The fact that he left the conventional power industry where he had worked all his life to take up renewable energy at Suzlon demonstrates that he is undaunted by challenges. It would have been so easy, after being head of Reliance Power, at the pinnacle of his career, to have remained in that sector. But he had heard of Pune-based Suzlon and had great respect for its founder, Tulsi Tanti, long before he joined.

When he joined Suzlon, it was passing through a turbulent time. He liked the idea of turning it around. He went in with his eyes open, knowing not only the scale of the challenge but also the effort that would be required, given that both wind and solar were totally new to him. In his first year, the company did 1,769 MW, the highest ever by Suzlon in a single year.

But from early 2017 to the present has been more difficult. The policy shift to auctions at the beginning of 2017 unleashed more turbulence. The challenge was to stay afloat and not drown in debt. “Suzlon is an integrated wind company, unlike others. We do everything – from getting the land to the very last stage. When you have such an integrated company and volumes shrink, you get hit because your costs are fixed and you are hit across the value chain. And we did get hit,” he says.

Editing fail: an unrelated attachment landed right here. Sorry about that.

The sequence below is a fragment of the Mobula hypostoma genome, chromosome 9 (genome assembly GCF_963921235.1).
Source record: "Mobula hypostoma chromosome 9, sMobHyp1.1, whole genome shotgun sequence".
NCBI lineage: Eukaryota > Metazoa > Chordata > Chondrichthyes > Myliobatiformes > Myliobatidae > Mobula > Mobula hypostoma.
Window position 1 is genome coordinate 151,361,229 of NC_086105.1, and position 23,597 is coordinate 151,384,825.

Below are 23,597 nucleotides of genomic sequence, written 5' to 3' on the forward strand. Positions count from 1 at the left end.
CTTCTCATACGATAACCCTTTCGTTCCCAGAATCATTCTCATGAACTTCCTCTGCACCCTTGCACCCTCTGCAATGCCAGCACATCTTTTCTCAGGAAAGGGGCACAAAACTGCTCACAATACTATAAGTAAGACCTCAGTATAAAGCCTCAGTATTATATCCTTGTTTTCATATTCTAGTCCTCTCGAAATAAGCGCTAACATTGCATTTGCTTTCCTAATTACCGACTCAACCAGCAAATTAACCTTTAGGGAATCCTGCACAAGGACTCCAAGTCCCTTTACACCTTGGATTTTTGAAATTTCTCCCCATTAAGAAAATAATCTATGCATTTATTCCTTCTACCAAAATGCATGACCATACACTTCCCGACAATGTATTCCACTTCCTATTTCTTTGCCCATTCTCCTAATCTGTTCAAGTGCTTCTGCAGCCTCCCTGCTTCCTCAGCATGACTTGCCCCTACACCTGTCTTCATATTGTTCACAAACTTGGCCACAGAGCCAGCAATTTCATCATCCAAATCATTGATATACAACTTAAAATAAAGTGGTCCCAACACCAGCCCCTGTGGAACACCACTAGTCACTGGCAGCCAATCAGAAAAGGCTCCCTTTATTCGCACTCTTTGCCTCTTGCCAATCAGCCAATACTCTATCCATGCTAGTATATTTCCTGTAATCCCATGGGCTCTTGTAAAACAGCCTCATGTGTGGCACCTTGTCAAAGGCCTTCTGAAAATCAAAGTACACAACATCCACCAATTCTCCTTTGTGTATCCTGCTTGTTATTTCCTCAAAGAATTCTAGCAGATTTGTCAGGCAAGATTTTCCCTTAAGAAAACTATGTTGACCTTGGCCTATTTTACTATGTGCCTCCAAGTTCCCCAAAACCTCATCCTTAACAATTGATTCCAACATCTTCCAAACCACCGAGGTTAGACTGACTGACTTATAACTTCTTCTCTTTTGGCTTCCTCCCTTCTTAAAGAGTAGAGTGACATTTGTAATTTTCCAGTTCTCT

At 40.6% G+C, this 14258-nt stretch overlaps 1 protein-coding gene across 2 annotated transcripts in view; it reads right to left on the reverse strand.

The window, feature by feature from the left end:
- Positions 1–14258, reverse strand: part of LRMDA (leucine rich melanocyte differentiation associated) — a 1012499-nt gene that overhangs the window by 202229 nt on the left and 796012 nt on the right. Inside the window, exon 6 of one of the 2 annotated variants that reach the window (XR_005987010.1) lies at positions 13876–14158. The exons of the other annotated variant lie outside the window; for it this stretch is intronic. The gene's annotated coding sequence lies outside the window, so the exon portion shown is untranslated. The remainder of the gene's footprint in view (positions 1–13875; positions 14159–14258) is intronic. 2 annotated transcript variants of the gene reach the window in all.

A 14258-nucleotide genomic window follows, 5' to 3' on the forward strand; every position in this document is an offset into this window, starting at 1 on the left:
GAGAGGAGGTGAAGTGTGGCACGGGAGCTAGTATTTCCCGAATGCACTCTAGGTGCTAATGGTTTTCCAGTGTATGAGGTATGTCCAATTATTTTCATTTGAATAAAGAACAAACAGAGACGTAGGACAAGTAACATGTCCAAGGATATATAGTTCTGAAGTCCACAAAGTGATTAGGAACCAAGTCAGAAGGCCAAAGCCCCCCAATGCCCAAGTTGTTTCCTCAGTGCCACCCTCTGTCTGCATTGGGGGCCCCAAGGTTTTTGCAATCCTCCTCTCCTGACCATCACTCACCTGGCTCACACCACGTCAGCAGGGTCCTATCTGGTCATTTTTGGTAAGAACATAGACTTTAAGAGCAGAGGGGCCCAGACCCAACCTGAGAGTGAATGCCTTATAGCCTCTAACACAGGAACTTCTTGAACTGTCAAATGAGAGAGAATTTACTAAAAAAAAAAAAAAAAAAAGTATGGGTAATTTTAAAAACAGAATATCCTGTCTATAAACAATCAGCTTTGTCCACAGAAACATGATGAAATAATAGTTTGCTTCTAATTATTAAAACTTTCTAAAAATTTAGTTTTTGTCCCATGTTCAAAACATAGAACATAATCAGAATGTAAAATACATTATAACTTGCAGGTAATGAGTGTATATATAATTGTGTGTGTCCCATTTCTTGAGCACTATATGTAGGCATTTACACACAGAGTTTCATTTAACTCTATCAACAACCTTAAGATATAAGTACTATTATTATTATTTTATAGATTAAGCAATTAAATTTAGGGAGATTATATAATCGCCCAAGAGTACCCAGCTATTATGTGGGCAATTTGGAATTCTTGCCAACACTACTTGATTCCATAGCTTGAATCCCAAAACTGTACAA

The company had to generate sufficient cash to service its debt. The whole of last year was spent slashing costs and managing cash flows so that, at the end of the financial year, there was no default on debt. The company managed this and still retained market leadership. Now, says Chalasani, the order book is looking good. But though it has volumes, prices are coming down and margins will be under pressure. “So internally, we need to bring in more efficiency to protect our margins by reducing fixed costs as well as manufacturing costs,” he says.

The fit between Chalasani and Suzlon has worked. He talks with pride of how the company operates more than 17,000 MW across 18 countries. Of this, over 11,000 MW is in India. Gradually, the company plans to become more ambitious internationally. Two years into the job, he has settled in. “When you switch jobs, especially at the leadership level, it is always challenging for the first couple of years. People look at you with apprehension. You have come in from outside. You have to win the confidence of your people – and of the board. You have to re-establish yourself,” he says.

At 60, Chalasani has enjoyed a good innings. When you ask him how he accounts for his success, he mentions, with generous praise, two men who influenced and moulded both his personality and his career: NTPC founder D.V. Kapur (“a God” he calls him) and R.V. Shahi.

As a trainee engineer at NTPC, obviously Chalasani had no reason to interact with Kapur, but the latter, impressed by his project management record, asked him to join Reliance Power, where he had become chairman in 1995. “He is a great personality, professionally and as a man,” he says. “I didn’t just learn about the industry from him. I learnt how to live well, dress well, how to see the world, how to eat well. He has a great zest for life and it made a powerful impact on me. He made me realise that success in life is more than only about work. Everything I know, I learnt from him.”